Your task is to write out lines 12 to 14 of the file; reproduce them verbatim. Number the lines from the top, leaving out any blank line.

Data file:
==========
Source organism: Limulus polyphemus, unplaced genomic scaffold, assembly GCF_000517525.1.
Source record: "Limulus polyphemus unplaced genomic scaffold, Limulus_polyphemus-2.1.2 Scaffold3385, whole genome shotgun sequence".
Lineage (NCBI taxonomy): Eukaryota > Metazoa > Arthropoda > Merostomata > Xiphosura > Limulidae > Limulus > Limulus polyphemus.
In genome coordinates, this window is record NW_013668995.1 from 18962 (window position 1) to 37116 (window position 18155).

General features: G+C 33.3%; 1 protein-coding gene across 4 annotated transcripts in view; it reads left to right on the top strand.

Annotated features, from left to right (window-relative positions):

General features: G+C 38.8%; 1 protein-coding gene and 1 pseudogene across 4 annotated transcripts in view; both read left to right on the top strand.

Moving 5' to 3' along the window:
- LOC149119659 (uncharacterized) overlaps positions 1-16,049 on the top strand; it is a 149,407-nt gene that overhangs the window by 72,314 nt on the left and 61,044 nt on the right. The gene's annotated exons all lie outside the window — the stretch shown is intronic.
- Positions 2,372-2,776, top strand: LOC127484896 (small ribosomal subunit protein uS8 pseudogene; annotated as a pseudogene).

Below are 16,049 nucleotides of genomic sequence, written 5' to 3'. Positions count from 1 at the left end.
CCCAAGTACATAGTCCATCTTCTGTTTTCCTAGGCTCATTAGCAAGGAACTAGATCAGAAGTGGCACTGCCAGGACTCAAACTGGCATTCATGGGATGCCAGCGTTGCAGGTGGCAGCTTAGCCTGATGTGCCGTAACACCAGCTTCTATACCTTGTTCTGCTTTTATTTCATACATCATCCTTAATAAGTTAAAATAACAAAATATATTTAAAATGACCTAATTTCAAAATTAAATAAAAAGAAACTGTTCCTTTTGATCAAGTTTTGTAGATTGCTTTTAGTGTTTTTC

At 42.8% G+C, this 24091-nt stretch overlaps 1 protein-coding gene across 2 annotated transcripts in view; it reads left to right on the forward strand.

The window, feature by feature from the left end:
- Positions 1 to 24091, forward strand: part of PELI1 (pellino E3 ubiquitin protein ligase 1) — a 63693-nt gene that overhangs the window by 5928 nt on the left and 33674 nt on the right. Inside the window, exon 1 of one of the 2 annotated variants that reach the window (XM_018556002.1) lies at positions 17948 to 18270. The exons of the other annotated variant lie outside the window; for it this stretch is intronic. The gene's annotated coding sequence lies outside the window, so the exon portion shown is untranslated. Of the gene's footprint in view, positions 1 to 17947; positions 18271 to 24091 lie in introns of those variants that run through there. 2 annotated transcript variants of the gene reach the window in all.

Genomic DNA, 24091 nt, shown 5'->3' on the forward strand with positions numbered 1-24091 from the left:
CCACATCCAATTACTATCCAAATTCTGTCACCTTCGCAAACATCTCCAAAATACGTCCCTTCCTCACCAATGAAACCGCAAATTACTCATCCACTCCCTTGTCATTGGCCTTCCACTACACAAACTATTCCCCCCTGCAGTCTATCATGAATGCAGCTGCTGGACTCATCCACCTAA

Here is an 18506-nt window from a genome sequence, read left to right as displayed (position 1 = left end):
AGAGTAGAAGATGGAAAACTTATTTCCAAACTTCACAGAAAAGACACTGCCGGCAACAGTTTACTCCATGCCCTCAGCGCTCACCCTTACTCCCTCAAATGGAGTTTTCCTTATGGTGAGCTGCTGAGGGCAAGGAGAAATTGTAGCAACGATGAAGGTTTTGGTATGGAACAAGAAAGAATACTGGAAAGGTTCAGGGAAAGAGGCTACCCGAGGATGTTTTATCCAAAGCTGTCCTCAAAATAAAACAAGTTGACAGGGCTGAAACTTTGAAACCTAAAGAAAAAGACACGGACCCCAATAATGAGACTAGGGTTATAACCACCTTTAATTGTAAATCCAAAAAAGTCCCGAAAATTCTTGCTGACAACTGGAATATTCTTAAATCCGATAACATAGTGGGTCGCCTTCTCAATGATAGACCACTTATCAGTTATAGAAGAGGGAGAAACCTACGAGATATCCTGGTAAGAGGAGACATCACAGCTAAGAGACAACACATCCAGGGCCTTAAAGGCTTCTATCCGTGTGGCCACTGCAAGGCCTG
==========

CCCAAGTACATAGTCCATCTTCTGTTTTCCTAGGCTCATTAGCAAGGAACTAGATCAGAAGTGGCACTGCCAGGACTCAAACTGGCATTCATGGGATGCCAGCGTTGCAGGTGGCAGCTTAGCCTGATGTGCCGTAACACCAGCTTCTATACCTTGTTCTGCTTTTATTTCATACATCATCCTTAATAAGTTAAAATAACAAAATATATTTAAAATGACCTAATTTCAAAATTAAATAAAAAGAAACTGTTCCTTTTGATCAAGTTTTGTAGATTGCTTTTAGTGTTTTTC

At 42.8% G+C, this 24091-nt stretch overlaps 1 protein-coding gene across 2 annotated transcripts in view; it reads left to right on the forward strand.

The window, feature by feature from the left end: